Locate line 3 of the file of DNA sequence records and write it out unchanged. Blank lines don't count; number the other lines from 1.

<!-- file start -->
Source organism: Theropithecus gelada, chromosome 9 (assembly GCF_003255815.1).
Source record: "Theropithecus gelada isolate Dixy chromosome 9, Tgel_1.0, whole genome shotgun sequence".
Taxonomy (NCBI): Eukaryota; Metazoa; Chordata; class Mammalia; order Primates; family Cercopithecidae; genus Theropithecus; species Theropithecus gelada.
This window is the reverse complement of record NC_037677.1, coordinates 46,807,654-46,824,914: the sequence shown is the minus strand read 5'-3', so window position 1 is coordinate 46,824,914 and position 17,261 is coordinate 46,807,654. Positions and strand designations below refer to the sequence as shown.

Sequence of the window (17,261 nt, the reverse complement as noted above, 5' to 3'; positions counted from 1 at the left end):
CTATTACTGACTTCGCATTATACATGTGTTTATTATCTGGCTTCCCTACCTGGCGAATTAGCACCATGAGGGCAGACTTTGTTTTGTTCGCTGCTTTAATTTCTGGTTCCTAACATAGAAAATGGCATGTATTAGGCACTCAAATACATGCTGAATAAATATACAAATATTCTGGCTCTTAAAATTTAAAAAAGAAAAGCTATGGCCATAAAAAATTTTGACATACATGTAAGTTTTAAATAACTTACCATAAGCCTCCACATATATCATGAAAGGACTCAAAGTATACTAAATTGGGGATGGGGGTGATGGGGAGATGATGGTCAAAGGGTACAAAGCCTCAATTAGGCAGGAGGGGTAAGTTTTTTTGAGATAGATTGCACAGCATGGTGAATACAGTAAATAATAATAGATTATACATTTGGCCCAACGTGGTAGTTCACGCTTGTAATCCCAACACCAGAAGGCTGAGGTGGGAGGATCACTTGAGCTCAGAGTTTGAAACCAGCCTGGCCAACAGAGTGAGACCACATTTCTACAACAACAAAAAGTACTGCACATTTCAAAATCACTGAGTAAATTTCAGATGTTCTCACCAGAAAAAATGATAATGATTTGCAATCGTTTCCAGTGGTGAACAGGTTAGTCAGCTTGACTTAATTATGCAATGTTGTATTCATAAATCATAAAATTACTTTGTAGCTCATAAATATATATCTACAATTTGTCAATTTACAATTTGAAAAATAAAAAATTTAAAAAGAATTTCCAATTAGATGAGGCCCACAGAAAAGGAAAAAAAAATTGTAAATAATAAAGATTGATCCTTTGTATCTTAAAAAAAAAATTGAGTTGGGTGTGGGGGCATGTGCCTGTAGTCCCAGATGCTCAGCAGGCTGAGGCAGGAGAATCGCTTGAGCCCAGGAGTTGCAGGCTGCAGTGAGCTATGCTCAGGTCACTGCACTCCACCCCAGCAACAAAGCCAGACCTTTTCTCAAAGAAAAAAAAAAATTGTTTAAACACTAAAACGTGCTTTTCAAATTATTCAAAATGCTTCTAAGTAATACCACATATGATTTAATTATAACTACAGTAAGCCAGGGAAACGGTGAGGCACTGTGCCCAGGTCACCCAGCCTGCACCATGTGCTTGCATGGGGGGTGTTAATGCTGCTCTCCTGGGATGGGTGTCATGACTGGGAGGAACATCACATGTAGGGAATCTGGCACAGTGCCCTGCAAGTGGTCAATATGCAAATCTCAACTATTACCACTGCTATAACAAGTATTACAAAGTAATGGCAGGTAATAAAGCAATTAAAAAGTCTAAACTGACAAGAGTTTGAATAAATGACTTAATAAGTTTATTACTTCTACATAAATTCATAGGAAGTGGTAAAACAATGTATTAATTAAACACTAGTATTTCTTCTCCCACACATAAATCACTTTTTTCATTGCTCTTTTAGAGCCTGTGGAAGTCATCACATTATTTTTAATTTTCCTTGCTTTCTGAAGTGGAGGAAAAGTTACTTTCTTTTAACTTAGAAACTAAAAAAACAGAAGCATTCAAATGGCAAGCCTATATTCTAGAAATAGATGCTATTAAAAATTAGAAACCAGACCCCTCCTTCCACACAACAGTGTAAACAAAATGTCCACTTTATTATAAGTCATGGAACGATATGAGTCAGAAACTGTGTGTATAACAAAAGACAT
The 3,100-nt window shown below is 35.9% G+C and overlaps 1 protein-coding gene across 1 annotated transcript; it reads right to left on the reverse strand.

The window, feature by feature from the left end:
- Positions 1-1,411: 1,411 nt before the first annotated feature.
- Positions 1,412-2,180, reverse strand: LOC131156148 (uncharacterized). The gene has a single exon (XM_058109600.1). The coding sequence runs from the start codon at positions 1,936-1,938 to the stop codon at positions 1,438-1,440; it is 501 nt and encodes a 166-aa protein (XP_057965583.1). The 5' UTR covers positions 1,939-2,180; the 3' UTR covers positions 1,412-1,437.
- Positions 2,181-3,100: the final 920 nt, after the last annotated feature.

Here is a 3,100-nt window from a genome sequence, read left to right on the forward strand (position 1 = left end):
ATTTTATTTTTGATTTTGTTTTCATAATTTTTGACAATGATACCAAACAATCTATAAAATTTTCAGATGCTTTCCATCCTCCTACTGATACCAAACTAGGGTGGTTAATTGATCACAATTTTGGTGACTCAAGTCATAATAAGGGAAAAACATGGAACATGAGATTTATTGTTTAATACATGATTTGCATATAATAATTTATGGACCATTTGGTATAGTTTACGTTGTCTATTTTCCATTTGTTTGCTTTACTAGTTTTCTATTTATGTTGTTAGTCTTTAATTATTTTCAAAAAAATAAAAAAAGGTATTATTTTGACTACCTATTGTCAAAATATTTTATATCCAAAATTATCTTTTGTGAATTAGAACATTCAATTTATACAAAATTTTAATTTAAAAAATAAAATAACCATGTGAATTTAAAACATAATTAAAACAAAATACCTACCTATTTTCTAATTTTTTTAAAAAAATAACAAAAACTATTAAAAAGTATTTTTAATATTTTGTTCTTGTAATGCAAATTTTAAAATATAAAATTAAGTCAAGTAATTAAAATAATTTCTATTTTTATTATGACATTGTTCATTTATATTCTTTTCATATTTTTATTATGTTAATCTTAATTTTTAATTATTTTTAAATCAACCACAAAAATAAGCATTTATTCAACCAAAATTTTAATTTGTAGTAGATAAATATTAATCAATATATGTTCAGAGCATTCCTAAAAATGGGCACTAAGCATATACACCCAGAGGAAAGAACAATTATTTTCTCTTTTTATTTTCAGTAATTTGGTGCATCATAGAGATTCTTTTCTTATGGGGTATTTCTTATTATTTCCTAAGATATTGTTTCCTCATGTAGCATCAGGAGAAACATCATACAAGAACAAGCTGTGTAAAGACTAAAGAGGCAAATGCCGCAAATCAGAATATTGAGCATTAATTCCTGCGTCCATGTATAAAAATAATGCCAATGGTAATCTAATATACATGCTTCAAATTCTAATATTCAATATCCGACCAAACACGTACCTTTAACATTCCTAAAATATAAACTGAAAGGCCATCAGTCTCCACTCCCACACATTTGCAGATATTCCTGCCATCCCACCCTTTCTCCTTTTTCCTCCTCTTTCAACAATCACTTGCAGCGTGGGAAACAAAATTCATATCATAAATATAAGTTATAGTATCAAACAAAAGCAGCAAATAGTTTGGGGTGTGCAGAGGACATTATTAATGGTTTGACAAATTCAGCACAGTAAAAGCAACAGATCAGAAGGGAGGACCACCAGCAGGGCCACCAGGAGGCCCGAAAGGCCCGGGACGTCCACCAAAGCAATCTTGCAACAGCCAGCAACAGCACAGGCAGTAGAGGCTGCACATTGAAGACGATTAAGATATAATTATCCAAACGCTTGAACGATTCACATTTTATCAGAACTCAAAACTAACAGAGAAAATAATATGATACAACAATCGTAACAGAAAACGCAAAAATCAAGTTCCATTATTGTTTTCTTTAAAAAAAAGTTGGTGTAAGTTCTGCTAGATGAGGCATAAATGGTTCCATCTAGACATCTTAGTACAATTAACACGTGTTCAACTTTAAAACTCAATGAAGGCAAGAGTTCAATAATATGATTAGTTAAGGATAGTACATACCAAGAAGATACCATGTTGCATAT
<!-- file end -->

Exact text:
Taxonomy (NCBI): Eukaryota; Metazoa; Chordata; class Mammalia; order Primates; family Cercopithecidae; genus Theropithecus; species Theropithecus gelada.